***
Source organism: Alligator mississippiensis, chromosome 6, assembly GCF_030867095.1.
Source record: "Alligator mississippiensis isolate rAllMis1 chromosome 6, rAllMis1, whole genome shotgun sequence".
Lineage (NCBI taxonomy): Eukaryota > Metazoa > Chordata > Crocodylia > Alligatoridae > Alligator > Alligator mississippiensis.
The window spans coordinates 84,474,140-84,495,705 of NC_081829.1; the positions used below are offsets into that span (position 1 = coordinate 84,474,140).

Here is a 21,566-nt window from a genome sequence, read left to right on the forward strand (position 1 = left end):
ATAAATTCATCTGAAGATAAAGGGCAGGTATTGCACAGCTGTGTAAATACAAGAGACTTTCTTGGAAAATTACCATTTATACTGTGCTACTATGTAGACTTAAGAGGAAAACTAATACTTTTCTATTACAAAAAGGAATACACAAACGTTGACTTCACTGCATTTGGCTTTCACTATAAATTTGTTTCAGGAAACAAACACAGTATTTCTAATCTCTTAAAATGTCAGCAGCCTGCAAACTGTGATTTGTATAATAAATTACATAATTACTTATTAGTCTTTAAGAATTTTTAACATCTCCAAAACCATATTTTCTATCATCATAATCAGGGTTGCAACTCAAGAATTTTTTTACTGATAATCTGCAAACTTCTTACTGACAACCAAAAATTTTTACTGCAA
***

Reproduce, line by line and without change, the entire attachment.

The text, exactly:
Source organism: Alligator mississippiensis, chromosome 6, assembly GCF_030867095.1.
Source record: "Alligator mississippiensis isolate rAllMis1 chromosome 6, rAllMis1, whole genome shotgun sequence".
Lineage (NCBI taxonomy): Eukaryota > Metazoa > Chordata > Crocodylia > Alligatoridae > Alligator > Alligator mississippiensis.
The window spans coordinates 84,474,140-84,495,705 of NC_081829.1; the positions used below are offsets into that span (position 1 = coordinate 84,474,140).

Here is a 21,566-nt window from a genome sequence, read left to right on the forward strand (position 1 = left end):
ATAAATTCATCTGAAGATAAAGGGCAGGTATTGCACAGCTGTGTAAATACAAGAGACTTTCTTGGAAAATTACCATTTATACTGTGCTACTATGTAGACTTAAGAGGAAAACTAATACTTTTCTATTACAAAAAGGAATACACAAACGTTGACTTCACTGCATTTGGCTTTCACTATAAATTTGTTTCAGGAAACAAACACAGTATTTCTAATCTCTTAAAATGTCAGCAGCCTGCAAACTGTGATTTGTATAATAAATTACATAATTACTTATTAGTCTTTAAGAATTTTTAACATCTCCAAAACCATATTTTCTATCATCATAATCAGGGTTGCAACTCAAGAATTTTTTTACTGATAATCTGCAAACTTCTTACTGACAACCAAAAATTTTTACTGCAA